Nevertheless, the focus of “The Buddha” homes in on the ramifications of Alfred’s successful defense of Wessex against the latest Viking assault. For good reason, the noblemen and the clergy question Alfred’s strength as monarch, but now, with his resounding victory over Harald, he’s earned a certain level of credibility. But it seems Alfred will forever be required to prove himself worthy, and his willingness to give his brother a second chance after the revelation that he was part of the conspiracy understandably does not sit well with the Queen Mother. Set against the Icelandic settlers and Flatnose’s decision, Alfred’s decision to forgive his brother seems a bit naive.
Still, Aethelred’s actions after his refusal to sanction the coup appear to support his brother, and Judith’s decision to remove her son from the equation speaks to a necessary darkness within her that should terrify everyone around her. Of course, it’s possible that everything Aethelred has done has been part of a carefully calculated strategy to eventually remove his brother and claim the crown he feels should have been his all along, and Judith is correct to take extreme measures. More to the point, he does tell her to stay out of his way as he tries to assuage the noblemen concerned with the king’s poor health, arguably the tipping point in her decision to murder him.
So now, Alfred’s wife is pregnant with a child that could be Bjorn’s, and Aethelred’s wife lacks a solid connection to the royal family. Perhaps she’s received her just desserts for her affirmation that she hopes Alfred dies so that her husband can become king, but in the end, Aethelred’s dying words resonate profoundly. “What kind of mother are you?” Vikings has certainly presented its share of agonizing death scenes, and Darren Cahill’s death spiral at the hand of the mother who’s always placed Aethelred’s interests behind Alfred’s rates among the most emotionally painful.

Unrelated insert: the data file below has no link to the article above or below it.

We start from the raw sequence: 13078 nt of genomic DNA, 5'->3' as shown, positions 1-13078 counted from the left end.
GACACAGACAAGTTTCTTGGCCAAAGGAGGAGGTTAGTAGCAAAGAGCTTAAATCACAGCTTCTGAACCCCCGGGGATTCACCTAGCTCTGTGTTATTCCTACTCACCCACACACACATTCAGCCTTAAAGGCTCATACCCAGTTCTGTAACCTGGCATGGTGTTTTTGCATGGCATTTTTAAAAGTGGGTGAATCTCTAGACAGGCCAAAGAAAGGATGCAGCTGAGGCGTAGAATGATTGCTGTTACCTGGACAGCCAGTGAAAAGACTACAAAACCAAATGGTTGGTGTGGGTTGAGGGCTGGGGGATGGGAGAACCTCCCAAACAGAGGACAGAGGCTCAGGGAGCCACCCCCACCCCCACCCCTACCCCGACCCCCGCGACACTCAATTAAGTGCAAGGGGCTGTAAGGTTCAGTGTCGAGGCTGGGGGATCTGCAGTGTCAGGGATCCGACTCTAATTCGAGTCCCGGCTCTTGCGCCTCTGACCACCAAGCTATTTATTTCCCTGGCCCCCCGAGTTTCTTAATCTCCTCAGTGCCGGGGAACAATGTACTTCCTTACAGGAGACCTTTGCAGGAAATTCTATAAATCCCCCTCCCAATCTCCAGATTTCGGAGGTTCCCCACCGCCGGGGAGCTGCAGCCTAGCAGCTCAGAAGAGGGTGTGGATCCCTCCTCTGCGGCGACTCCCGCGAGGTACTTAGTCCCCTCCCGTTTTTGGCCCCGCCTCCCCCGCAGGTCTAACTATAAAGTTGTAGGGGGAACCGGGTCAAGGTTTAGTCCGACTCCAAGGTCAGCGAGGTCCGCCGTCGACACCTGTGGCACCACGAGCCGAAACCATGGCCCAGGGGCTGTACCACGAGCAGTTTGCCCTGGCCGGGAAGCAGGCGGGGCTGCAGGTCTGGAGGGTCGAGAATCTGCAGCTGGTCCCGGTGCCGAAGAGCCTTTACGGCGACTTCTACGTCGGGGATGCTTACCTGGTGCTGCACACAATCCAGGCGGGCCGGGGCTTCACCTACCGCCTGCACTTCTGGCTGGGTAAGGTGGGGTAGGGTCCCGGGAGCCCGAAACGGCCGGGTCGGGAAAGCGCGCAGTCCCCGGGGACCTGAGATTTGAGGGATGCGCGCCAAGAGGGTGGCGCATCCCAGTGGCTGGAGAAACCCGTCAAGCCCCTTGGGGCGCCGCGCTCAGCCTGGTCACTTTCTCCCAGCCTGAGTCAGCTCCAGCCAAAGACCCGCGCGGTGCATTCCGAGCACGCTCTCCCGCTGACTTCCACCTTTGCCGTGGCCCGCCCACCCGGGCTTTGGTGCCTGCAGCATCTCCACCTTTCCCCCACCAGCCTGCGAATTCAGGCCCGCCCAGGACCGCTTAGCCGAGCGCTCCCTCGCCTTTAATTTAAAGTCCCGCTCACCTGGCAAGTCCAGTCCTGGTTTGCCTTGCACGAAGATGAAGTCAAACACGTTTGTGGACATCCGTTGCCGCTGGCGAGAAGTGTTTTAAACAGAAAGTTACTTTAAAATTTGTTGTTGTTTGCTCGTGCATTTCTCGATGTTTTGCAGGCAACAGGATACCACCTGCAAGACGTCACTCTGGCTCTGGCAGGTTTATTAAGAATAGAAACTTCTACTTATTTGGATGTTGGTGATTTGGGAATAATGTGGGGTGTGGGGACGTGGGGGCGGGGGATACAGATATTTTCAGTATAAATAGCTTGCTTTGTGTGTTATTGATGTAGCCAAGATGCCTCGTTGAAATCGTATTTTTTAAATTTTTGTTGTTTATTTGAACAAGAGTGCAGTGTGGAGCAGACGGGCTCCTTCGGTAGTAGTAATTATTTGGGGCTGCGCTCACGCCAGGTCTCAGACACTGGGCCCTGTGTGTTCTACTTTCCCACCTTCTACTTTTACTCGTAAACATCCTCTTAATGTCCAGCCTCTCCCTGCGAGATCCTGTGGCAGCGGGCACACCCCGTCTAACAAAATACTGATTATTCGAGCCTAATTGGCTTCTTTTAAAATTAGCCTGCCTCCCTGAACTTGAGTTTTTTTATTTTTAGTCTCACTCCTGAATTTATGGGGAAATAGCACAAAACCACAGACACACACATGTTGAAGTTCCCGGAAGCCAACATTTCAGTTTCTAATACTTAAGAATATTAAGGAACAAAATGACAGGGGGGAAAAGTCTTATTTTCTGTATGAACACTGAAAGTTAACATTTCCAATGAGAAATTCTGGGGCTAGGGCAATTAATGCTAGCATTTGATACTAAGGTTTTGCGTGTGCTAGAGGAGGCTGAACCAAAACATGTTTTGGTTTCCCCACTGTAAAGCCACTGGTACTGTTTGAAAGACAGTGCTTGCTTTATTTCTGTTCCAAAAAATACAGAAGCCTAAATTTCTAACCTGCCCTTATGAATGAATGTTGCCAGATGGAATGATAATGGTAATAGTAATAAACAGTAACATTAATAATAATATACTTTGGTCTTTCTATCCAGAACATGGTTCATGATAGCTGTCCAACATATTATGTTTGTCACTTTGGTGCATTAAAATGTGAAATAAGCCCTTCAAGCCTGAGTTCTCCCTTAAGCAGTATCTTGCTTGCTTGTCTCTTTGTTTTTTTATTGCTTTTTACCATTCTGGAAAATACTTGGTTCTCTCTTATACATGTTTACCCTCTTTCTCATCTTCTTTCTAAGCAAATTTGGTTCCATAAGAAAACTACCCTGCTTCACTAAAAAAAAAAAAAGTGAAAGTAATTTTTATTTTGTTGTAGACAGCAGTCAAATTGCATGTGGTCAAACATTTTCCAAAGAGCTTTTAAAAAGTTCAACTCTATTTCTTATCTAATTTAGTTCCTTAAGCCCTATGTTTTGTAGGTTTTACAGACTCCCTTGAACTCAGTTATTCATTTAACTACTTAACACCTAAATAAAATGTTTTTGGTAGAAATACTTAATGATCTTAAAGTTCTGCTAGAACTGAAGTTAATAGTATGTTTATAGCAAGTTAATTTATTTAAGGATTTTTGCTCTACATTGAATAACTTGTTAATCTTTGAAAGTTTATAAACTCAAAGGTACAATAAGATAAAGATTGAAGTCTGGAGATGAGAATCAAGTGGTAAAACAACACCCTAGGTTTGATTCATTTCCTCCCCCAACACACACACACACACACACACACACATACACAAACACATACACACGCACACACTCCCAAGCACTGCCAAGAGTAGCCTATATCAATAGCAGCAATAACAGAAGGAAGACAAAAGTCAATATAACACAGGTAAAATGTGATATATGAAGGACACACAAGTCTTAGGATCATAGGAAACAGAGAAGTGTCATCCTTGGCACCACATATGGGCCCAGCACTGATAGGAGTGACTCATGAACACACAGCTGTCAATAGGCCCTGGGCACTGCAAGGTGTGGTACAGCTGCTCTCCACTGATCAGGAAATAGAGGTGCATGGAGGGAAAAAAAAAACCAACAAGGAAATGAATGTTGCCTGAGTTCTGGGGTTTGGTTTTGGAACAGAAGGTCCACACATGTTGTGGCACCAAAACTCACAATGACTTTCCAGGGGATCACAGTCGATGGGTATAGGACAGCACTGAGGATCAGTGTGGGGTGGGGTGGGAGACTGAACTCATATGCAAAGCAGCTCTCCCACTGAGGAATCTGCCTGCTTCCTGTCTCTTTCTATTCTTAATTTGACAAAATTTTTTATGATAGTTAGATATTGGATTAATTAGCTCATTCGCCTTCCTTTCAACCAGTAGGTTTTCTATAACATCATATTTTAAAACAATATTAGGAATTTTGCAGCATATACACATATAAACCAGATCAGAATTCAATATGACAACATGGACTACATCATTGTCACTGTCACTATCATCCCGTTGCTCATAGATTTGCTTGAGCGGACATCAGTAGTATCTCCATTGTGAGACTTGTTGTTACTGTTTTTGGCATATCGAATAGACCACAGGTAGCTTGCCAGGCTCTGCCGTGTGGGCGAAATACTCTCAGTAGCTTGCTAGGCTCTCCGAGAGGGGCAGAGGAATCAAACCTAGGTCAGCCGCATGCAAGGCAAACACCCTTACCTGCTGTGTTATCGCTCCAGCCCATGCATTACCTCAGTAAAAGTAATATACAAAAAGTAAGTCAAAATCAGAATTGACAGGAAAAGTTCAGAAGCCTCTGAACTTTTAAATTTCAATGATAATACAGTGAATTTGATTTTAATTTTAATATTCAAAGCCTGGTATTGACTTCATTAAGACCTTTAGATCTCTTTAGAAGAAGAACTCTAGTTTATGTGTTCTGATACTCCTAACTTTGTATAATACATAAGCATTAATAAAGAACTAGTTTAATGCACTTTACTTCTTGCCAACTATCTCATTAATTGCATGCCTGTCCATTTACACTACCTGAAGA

Perhaps the most important development to emerge from the chaos on both the battlefield and in Alfred’s royal court is the true joy and satisfaction Ubbe expresses as he surveys the East Anglian lands granted to the Vikings by Alfred. “Look at this treasure,” he remarks as he runs his hands through the fertile soil he knows will give his people a new lease on life. But Bjorn’s decision to return to Kattegat and overthrow Ivar may give Ragnar’s youngest son his greatest challenge yet, but it also puts Hvitserk in a position to rethink his original choice of which brother to support.
Hooking up with Gunnhild (Ragga Ragnars), the woman who slashes his face in battle and is then taken to Wessex as his prisoner, fits perfectly into Bjorn’s ever changing lifestyle, but it’s his farewell exchange with ex-wife Torvi that reminds us so much of Ragnar’s relationship with his mother. Bjorn’s genuine apology for his past actions elicits an equally touching response. “I will always make them proud of you,” she tells the eldest Lothbrok son. Both clearly sense that this may be their final meeting, and neither wants to leave important feeling unexpressed.
More than a mere setup episode, “The Buddha” neatly lays out a number of interesting scenarios on all three fronts. With Bjorn leaving Wessex to take down Ivar in Kattegat, Ubbe’s blossoming mentorship of King Alfred has a chance to develop even further, particularly in light of the failed coup that Judith prevents. While they may have lessened, Viking raids on England still loom on the horizon which makes the presence of Bjorn and Torvi critical to Wessex’s survival. And then there’s King Harald. He may not be the sharpest military tactician, but he certainly gains points for tenacity. But in the end, we have to wonder whether Lagertha has had enough, and the face of Vikings has ridden off into the English sunset. Time will tell.